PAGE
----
Meat added to the noodles are typically thinly sliced beef or pork, says Korean Bapsang. Specifically, Maangchi opts for filet mignon or pork shoulder, while My Korean Kitchen recommends using rib eye fillet that is cut into strips. Another ingredient that Maangchi adds to her noodle dish is a cooked egg garnish called jidan. Most recipes say this is an optional addition. The yolk and white are cooked in a pan with a little oil to form a thin disk. Other garnishes can be sesame seeds and sesame oil.

Japchae variations

Two japchae variations that Korean Bapsang highlights are a soybean sprout japchae, called Kongnamul Japchae in Korean, which is a vegetarian version of the noodle dish. Its two main ingredients are soybean sprouts and sweet potato starch noodles. Another kind of japchae that Korean Bapsang shares is a recipe made with seafood (shrimp and calamari) that is given plenty of spice with gochugaru (Korean red chili pepper flakes). The classic Korean condiment, gochujang, is another option for adding a little heat to the dish.

A vegan take on the noodle dish can be done easily by swapping the meat for more mushrooms or tofu, says Korean Bapsang. Any kind of vegetables and greens can be used to make japchae if they can be stir-fried, according to Gimme Some Oven, which also recommends using a non-Korean ingredient for the stir-fry sauce: maple syrup. New York Times food writer Eric Kim puts his own take on the Korean dish in his cookbook, as reported by East Bay Times, that directs the cook to bake the noodles on a pan sheet that has already been roasting mushrooms, scallions, and sauce.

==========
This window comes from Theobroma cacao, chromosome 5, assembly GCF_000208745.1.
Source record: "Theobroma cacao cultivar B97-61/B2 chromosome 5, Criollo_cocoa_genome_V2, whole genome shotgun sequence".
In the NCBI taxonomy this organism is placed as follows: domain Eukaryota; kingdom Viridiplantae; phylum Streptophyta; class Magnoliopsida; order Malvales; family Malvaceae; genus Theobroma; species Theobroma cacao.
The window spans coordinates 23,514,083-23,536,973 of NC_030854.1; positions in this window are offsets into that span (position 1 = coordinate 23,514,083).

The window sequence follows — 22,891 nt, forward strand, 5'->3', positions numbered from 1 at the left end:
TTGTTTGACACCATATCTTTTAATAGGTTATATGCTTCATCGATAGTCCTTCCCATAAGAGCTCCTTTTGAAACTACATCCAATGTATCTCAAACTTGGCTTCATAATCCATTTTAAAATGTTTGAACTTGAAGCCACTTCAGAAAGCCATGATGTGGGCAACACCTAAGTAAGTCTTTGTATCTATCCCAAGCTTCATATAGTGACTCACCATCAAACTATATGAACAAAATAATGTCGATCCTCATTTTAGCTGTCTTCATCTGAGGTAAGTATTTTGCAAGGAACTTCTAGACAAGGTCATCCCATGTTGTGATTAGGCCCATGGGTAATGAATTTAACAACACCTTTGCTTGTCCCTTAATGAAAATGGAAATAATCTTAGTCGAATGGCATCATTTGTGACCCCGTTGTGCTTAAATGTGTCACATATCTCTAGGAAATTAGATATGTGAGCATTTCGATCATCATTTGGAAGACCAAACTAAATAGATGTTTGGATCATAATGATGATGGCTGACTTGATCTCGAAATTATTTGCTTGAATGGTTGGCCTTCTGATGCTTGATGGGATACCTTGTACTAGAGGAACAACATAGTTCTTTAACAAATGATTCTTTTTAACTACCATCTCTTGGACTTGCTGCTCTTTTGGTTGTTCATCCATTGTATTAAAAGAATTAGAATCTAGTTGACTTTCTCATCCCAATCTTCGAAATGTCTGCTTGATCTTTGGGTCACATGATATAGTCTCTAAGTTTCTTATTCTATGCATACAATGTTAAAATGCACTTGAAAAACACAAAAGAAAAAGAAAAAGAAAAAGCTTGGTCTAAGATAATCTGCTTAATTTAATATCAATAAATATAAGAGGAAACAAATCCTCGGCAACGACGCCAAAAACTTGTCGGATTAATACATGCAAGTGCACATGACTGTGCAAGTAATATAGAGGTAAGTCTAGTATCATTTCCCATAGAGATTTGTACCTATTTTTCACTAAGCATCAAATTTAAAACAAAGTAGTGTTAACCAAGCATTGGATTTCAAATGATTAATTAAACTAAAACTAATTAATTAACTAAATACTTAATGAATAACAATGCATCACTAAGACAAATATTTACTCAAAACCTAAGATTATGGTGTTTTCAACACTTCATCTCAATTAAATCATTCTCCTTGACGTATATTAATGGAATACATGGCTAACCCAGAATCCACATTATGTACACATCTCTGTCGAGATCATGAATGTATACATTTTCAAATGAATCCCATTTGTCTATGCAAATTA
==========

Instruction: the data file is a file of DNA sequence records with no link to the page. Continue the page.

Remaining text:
How to make japchae

While a lot of noodles should be cooked until they are al dente, Korean Bapsang cautions against this with the glass noodles for japchae, which should be cooked until they are soft and springy. How long they are cooked in boiling water varies by brand, but typically it takes about 8 minutes. After they are drained and rinsed with cold water, Korean Bapsang adds the sauce to the noodles and then pan fries them. 

Preparing the vegetables for japchae takes a little time. In addition to cutting them, they are also cooked separately and added to the sauced noodles at the end, per Korean Bapsang. Don't try to save time by stir-frying the vegetables together because each one requires a different cooking time, advises Maangchi, and by doing so you could end up with unevenly cooked vegetables. By stir-frying the different types of vegetables individually and with care, they maintain their color and crispness. Also, before cooking the meat and shiitake mushrooms, Maangchi marinates them in a bowl with minced garlic, sugar, ground pepper, soy sauce, and sesame oil.

The sauce used for japchae has a little sweetness and a little umami flavor with its ingredients of brown sugar and soy sauce. Other ingredients include sesame oil, minced garlic, sesame seeds and black pepper, per Korean Bapsang. My Korean Kitchen's marinade for the noodles and mushrooms calls for honey for a little sweetness.